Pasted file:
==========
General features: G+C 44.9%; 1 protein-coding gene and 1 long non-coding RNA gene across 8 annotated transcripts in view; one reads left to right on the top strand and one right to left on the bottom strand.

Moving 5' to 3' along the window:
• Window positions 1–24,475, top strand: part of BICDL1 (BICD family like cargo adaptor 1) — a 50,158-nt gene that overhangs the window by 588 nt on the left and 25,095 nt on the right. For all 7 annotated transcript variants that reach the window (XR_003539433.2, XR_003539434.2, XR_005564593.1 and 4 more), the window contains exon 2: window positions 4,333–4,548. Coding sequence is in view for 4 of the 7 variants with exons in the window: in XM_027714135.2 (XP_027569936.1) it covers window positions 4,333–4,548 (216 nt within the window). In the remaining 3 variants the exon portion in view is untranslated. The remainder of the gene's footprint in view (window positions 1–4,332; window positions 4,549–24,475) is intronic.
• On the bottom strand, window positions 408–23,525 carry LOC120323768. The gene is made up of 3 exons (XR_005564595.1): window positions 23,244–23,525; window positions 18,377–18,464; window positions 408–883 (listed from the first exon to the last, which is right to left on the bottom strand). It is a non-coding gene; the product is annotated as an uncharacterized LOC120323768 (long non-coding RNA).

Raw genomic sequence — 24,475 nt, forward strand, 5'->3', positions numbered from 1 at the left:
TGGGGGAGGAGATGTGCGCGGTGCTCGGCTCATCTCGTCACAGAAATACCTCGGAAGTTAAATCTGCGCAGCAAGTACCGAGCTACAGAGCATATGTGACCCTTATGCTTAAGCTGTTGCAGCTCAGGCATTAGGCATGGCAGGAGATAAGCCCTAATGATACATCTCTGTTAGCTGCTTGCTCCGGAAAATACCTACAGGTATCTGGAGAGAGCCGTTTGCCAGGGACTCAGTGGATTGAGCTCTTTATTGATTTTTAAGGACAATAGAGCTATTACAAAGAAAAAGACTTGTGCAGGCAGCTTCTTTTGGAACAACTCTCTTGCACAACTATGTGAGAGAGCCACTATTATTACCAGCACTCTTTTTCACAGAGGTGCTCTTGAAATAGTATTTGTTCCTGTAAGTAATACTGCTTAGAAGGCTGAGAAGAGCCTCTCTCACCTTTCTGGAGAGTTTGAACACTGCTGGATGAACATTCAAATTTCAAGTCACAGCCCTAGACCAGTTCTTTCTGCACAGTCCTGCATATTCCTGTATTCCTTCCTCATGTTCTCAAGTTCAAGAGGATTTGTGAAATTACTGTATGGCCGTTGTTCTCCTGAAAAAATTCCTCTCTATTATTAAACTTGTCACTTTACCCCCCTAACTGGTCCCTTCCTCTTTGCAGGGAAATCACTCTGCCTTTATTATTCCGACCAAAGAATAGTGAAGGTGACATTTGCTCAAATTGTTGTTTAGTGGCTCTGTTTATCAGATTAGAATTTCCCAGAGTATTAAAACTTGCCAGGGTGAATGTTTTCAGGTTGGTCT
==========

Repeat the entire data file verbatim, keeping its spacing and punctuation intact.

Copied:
General features: G+C 44.9%; 1 protein-coding gene and 1 long non-coding RNA gene across 8 annotated transcripts in view; one reads left to right on the top strand and one right to left on the bottom strand.

Moving 5' to 3' along the window:
• Window positions 1–24,475, top strand: part of BICDL1 (BICD family like cargo adaptor 1) — a 50,158-nt gene that overhangs the window by 588 nt on the left and 25,095 nt on the right. For all 7 annotated transcript variants that reach the window (XR_003539433.2, XR_003539434.2, XR_005564593.1 and 4 more), the window contains exon 2: window positions 4,333–4,548. Coding sequence is in view for 4 of the 7 variants with exons in the window: in XM_027714135.2 (XP_027569936.1) it covers window positions 4,333–4,548 (216 nt within the window). In the remaining 3 variants the exon portion in view is untranslated. The remainder of the gene's footprint in view (window positions 1–4,332; window positions 4,549–24,475) is intronic.
• On the bottom strand, window positions 408–23,525 carry LOC120323768. The gene is made up of 3 exons (XR_005564595.1): window positions 23,244–23,525; window positions 18,377–18,464; window positions 408–883 (listed from the first exon to the last, which is right to left on the bottom strand). It is a non-coding gene; the product is annotated as an uncharacterized LOC120323768 (long non-coding RNA).

Raw genomic sequence — 24,475 nt, forward strand, 5'->3', positions numbered from 1 at the left:
TGGGGGAGGAGATGTGCGCGGTGCTCGGCTCATCTCGTCACAGAAATACCTCGGAAGTTAAATCTGCGCAGCAAGTACCGAGCTACAGAGCATATGTGACCCTTATGCTTAAGCTGTTGCAGCTCAGGCATTAGGCATGGCAGGAGATAAGCCCTAATGATACATCTCTGTTAGCTGCTTGCTCCGGAAAATACCTACAGGTATCTGGAGAGAGCCGTTTGCCAGGGACTCAGTGGATTGAGCTCTTTATTGATTTTTAAGGACAATAGAGCTATTACAAAGAAAAAGACTTGTGCAGGCAGCTTCTTTTGGAACAACTCTCTTGCACAACTATGTGAGAGAGCCACTATTATTACCAGCACTCTTTTTCACAGAGGTGCTCTTGAAATAGTATTTGTTCCTGTAAGTAATACTGCTTAGAAGGCTGAGAAGAGCCTCTCTCACCTTTCTGGAGAGTTTGAACACTGCTGGATGAACATTCAAATTTCAAGTCACAGCCCTAGACCAGTTCTTTCTGCACAGTCCTGCATATTCCTGTATTCCTTCCTCATGTTCTCAAGTTCAAGAGGATTTGTGAAATTACTGTATGGCCGTTGTTCTCCTGAAAAAATTCCTCTCTATTATTAAACTTGTCACTTTACCCCCCTAACTGGTCCCTTCCTCTTTGCAGGGAAATCACTCTGCCTTTATTATTCCGACCAAAGAATAGTGAAGGTGACATTTGCTCAAATTGTTGTTTAGTGGCTCTGTTTATCAGATTAGAATTTCCCAGAGTATTAAAACTTGCCAGGGTGAATGTTTTCAGGTTGGTCT